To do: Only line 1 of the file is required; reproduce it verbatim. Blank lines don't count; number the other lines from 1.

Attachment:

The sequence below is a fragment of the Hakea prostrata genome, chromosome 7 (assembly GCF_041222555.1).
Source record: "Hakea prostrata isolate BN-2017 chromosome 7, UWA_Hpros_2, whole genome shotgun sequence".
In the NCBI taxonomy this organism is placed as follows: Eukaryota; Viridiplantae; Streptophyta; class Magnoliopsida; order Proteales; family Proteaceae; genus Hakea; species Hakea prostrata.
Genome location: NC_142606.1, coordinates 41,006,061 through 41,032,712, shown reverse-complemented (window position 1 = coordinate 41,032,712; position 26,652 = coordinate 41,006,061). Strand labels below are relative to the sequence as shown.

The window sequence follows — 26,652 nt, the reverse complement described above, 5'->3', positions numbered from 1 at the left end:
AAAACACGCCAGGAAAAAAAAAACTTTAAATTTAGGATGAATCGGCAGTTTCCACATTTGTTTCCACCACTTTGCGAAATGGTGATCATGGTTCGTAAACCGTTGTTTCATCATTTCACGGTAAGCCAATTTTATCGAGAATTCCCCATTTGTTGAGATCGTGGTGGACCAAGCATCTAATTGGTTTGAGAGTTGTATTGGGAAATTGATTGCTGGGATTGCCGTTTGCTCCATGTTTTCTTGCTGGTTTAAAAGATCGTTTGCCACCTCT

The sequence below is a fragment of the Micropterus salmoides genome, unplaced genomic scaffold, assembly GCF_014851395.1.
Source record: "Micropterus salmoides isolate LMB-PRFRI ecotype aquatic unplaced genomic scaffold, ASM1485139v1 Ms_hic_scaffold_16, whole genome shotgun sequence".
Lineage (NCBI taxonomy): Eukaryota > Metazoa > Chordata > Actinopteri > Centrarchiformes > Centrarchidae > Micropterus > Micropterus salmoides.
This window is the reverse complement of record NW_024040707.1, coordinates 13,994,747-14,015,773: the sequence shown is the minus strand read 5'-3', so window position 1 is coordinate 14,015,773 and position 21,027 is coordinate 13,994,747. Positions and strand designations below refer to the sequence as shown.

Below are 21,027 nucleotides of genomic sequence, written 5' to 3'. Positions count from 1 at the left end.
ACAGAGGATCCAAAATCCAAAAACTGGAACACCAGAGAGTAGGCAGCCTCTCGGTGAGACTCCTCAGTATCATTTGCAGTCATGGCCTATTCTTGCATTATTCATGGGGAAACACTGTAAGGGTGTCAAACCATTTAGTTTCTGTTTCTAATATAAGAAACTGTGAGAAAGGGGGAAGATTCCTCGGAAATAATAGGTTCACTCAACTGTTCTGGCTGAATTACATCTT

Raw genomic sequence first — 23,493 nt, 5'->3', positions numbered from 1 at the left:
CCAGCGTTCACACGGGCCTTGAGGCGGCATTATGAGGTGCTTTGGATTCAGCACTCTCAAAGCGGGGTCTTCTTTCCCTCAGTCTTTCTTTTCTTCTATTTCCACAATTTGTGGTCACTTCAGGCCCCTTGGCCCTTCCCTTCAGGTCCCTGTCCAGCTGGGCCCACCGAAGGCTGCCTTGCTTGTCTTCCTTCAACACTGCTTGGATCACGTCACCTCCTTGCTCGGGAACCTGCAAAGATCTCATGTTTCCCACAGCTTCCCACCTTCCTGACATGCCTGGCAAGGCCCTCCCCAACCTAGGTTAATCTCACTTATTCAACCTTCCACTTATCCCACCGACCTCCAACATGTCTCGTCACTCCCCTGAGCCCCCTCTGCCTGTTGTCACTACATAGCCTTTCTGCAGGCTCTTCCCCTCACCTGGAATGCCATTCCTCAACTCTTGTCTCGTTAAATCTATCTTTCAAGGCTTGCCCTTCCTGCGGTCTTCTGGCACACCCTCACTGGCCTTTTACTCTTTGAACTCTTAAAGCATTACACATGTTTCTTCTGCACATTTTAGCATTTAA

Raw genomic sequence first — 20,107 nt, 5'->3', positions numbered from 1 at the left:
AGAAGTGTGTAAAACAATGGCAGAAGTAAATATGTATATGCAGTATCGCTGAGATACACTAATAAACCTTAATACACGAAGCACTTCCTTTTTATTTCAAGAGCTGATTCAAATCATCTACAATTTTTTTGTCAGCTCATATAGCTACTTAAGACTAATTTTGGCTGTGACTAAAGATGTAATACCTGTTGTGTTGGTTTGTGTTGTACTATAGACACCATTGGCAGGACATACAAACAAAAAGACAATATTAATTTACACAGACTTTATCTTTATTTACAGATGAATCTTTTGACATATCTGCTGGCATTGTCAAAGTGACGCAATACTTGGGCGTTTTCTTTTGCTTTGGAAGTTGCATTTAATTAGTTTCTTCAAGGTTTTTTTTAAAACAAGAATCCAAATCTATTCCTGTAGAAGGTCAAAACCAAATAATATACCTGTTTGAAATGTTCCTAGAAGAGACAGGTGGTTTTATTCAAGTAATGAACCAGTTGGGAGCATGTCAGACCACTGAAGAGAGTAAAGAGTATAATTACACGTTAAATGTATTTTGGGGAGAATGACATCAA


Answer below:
The sequence below is a fragment of the Hakea prostrata genome, chromosome 7 (assembly GCF_041222555.1).